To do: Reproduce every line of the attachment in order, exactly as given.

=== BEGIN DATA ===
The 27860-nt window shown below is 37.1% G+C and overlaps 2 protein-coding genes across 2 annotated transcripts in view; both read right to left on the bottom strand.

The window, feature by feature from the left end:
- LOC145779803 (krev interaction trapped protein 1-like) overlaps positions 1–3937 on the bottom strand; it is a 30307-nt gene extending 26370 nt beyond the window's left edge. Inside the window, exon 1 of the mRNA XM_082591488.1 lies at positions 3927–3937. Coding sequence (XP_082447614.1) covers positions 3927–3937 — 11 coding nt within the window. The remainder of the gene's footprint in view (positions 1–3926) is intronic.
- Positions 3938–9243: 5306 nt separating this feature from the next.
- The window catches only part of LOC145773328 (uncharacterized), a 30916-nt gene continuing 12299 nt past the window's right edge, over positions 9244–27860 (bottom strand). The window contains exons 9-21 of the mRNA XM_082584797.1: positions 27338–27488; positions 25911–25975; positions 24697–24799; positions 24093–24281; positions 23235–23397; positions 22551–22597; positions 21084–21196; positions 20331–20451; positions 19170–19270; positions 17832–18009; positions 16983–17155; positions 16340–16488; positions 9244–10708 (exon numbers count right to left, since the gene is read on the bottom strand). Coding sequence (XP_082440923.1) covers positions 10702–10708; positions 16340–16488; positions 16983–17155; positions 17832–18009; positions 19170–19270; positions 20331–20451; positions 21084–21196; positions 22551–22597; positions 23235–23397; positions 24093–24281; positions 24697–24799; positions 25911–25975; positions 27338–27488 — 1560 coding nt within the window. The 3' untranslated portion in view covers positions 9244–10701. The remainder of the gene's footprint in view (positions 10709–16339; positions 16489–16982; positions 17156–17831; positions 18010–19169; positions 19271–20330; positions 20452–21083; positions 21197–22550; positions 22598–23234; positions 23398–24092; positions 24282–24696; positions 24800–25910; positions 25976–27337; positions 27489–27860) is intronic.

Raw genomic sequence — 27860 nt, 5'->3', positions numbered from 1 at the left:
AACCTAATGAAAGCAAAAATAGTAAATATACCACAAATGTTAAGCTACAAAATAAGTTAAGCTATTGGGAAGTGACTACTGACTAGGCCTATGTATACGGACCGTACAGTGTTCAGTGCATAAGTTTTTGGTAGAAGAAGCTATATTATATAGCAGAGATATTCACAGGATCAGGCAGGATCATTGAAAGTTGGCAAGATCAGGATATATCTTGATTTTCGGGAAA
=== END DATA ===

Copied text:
The 27860-nt window shown below is 37.1% G+C and overlaps 2 protein-coding genes across 2 annotated transcripts in view; both read right to left on the bottom strand.

The window, feature by feature from the left end:
- LOC145779803 (krev interaction trapped protein 1-like) overlaps positions 1–3937 on the bottom strand; it is a 30307-nt gene extending 26370 nt beyond the window's left edge. Inside the window, exon 1 of the mRNA XM_082591488.1 lies at positions 3927–3937. Coding sequence (XP_082447614.1) covers positions 3927–3937 — 11 coding nt within the window. The remainder of the gene's footprint in view (positions 1–3926) is intronic.
- Positions 3938–9243: 5306 nt separating this feature from the next.
- The window catches only part of LOC145773328 (uncharacterized), a 30916-nt gene continuing 12299 nt past the window's right edge, over positions 9244–27860 (bottom strand). The window contains exons 9-21 of the mRNA XM_082584797.1: positions 27338–27488; positions 25911–25975; positions 24697–24799; positions 24093–24281; positions 23235–23397; positions 22551–22597; positions 21084–21196; positions 20331–20451; positions 19170–19270; positions 17832–18009; positions 16983–17155; positions 16340–16488; positions 9244–10708 (exon numbers count right to left, since the gene is read on the bottom strand). Coding sequence (XP_082440923.1) covers positions 10702–10708; positions 16340–16488; positions 16983–17155; positions 17832–18009; positions 19170–19270; positions 20331–20451; positions 21084–21196; positions 22551–22597; positions 23235–23397; positions 24093–24281; positions 24697–24799; positions 25911–25975; positions 27338–27488 — 1560 coding nt within the window. The 3' untranslated portion in view covers positions 9244–10701. The remainder of the gene's footprint in view (positions 10709–16339; positions 16489–16982; positions 17156–17831; positions 18010–19169; positions 19271–20330; positions 20452–21083; positions 21197–22550; positions 22598–23234; positions 23398–24092; positions 24282–24696; positions 24800–25910; positions 25976–27337; positions 27489–27860) is intronic.

Raw genomic sequence — 27860 nt, 5'->3', positions numbered from 1 at the left:
AACCTAATGAAAGCAAAAATAGTAAATATACCACAAATGTTAAGCTACAAAATAAGTTAAGCTATTGGGAAGTGACTACTGACTAGGCCTATGTATACGGACCGTACAGTGTTCAGTGCATAAGTTTTTGGTAGAAGAAGCTATATTATATAGCAGAGATATTCACAGGATCAGGCAGGATCATTGAAAGTTGGCAAGATCAGGATATATCTTGATTTTCGGGAAA